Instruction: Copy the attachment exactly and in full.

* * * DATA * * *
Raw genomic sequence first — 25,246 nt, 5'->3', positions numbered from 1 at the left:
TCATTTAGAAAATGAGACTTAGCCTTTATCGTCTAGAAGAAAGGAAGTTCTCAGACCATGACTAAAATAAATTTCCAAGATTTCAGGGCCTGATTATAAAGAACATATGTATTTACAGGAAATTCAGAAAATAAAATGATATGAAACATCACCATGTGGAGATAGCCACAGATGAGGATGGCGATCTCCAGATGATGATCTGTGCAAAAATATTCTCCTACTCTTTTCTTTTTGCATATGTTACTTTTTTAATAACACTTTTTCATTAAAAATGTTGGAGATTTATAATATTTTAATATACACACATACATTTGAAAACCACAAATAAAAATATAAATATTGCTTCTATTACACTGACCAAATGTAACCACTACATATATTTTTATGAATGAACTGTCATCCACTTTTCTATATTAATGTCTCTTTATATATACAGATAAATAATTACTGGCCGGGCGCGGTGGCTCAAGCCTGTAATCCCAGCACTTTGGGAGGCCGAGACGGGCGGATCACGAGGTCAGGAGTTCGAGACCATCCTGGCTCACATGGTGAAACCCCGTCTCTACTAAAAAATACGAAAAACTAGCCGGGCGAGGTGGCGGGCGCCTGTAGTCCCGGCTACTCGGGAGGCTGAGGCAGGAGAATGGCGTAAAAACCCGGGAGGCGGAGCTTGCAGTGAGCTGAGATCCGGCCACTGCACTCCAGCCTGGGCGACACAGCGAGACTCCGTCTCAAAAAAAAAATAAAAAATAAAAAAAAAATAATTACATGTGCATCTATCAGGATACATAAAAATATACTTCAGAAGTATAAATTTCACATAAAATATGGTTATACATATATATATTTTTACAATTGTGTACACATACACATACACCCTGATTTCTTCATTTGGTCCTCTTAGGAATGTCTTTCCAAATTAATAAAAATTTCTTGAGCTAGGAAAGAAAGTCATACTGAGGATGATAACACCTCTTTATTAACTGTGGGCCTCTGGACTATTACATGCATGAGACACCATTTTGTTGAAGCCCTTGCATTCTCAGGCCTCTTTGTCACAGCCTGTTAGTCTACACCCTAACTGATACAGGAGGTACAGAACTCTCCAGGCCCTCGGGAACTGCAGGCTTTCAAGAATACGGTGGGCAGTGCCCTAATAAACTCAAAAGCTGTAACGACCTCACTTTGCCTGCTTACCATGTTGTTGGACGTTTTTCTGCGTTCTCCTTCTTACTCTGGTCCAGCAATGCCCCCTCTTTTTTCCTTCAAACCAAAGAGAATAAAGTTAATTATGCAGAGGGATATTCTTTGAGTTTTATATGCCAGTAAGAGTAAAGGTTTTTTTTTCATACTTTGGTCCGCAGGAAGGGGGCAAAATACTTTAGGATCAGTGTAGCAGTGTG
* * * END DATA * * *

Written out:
Raw genomic sequence first — 25,246 nt, 5'->3', positions numbered from 1 at the left:
TCATTTAGAAAATGAGACTTAGCCTTTATCGTCTAGAAGAAAGGAAGTTCTCAGACCATGACTAAAATAAATTTCCAAGATTTCAGGGCCTGATTATAAAGAACATATGTATTTACAGGAAATTCAGAAAATAAAATGATATGAAACATCACCATGTGGAGATAGCCACAGATGAGGATGGCGATCTCCAGATGATGATCTGTGCAAAAATATTCTCCTACTCTTTTCTTTTTGCATATGTTACTTTTTTAATAACACTTTTTCATTAAAAATGTTGGAGATTTATAATATTTTAATATACACACATACATTTGAAAACCACAAATAAAAATATAAATATTGCTTCTATTACACTGACCAAATGTAACCACTACATATATTTTTATGAATGAACTGTCATCCACTTTTCTATATTAATGTCTCTTTATATATACAGATAAATAATTACTGGCCGGGCGCGGTGGCTCAAGCCTGTAATCCCAGCACTTTGGGAGGCCGAGACGGGCGGATCACGAGGTCAGGAGTTCGAGACCATCCTGGCTCACATGGTGAAACCCCGTCTCTACTAAAAAATACGAAAAACTAGCCGGGCGAGGTGGCGGGCGCCTGTAGTCCCGGCTACTCGGGAGGCTGAGGCAGGAGAATGGCGTAAAAACCCGGGAGGCGGAGCTTGCAGTGAGCTGAGATCCGGCCACTGCACTCCAGCCTGGGCGACACAGCGAGACTCCGTCTCAAAAAAAAAATAAAAAATAAAAAAAAAATAATTACATGTGCATCTATCAGGATACATAAAAATATACTTCAGAAGTATAAATTTCACATAAAATATGGTTATACATATATATATTTTTACAATTGTGTACACATACACATACACCCTGATTTCTTCATTTGGTCCTCTTAGGAATGTCTTTCCAAATTAATAAAAATTTCTTGAGCTAGGAAAGAAAGTCATACTGAGGATGATAACACCTCTTTATTAACTGTGGGCCTCTGGACTATTACATGCATGAGACACCATTTTGTTGAAGCCCTTGCATTCTCAGGCCTCTTTGTCACAGCCTGTTAGTCTACACCCTAACTGATACAGGAGGTACAGAACTCTCCAGGCCCTCGGGAACTGCAGGCTTTCAAGAATACGGTGGGCAGTGCCCTAATAAACTCAAAAGCTGTAACGACCTCACTTTGCCTGCTTACCATGTTGTTGGACGTTTTTCTGCGTTCTCCTTCTTACTCTGGTCCAGCAATGCCCCCTCTTTTTTCCTTCAAACCAAAGAGAATAAAGTTAATTATGCAGAGGGATATTCTTTGAGTTTTATATGCCAGTAAGAGTAAAGGTTTTTTTTTCATACTTTGGTCCGCAGGAAGGGGGCAAAATACTTTAGGATCAGTGTAGCAGTGTG